Illness as media spectacleBMJ 2005; 330 doi: https://doi.org/10.1136/bmj.330.7495.850 (Published 07 April 2005) Cite this as: BMJ 2005;330:850
- Sophie Arie, freelance journalist (firstname.lastname@example.org)
Did the display of the pope's suffering go too far?
No patient with Parkinson's disease has ever died such a public death as Pope John Paul II. In his final weeks, days, and hours, the progress of his disease was visible on the 84 year old's face and chronicled in clinical detail by Vatican bulletins, relayed around the world by every television network, radio, and newspaper.
On Good Friday giant screens set up around the Coliseum showed the slouched figure as he followed the proceedings of services from his private chapel. His face was not filmed, as he was breathing with the help of a respirator. While any other patient in such advanced stages of the disease would retreat and rest, the leader of the world's Catholics, who had lost 19 kg since his tracheotomy on 23 February, made two heart wrenching appearances at his window overlooking St Peter's Square, looking gaunt, in pain, and distressed as he tried and failed to utter a few words to the Easter crowds.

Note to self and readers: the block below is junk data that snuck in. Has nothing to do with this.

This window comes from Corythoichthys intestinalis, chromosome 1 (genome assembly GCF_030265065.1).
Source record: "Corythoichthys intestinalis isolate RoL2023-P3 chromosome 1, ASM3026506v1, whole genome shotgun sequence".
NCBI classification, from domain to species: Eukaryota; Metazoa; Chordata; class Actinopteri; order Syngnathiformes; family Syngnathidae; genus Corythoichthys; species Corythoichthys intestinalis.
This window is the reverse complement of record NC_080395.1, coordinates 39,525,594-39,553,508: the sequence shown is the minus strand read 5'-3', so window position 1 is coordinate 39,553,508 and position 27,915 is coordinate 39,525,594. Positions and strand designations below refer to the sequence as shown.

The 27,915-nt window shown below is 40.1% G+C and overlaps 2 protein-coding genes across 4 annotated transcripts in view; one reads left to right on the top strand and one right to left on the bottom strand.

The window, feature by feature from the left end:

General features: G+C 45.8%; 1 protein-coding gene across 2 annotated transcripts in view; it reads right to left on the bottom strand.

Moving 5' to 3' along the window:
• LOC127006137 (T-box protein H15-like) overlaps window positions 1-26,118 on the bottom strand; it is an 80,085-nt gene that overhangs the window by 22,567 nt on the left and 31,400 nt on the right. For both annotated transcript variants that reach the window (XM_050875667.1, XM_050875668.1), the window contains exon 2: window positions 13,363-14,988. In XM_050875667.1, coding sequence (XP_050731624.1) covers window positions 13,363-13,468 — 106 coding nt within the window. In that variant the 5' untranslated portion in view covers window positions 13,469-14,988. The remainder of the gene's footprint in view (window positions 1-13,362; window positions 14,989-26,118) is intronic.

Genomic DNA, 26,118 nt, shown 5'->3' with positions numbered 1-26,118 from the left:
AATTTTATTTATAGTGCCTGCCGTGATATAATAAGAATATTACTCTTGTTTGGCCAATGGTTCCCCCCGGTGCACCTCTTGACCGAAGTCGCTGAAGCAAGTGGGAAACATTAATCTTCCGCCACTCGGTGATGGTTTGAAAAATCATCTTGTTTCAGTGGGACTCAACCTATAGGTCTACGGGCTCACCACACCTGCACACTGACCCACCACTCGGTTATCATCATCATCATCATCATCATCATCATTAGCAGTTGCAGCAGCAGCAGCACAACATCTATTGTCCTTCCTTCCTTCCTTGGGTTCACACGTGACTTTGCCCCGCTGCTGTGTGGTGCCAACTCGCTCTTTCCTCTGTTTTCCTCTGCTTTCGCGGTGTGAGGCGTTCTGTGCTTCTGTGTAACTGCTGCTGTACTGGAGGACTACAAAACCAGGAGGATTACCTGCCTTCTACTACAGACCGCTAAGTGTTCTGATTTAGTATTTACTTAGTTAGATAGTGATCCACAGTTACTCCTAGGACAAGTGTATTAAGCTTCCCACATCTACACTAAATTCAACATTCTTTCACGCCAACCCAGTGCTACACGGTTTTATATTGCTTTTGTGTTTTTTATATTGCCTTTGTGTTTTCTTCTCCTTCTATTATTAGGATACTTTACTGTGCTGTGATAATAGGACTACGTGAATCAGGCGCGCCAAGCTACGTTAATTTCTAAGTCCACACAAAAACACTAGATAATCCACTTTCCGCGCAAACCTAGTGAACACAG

In his final days Italian newspapers ran headlines progressively marking the pope's …
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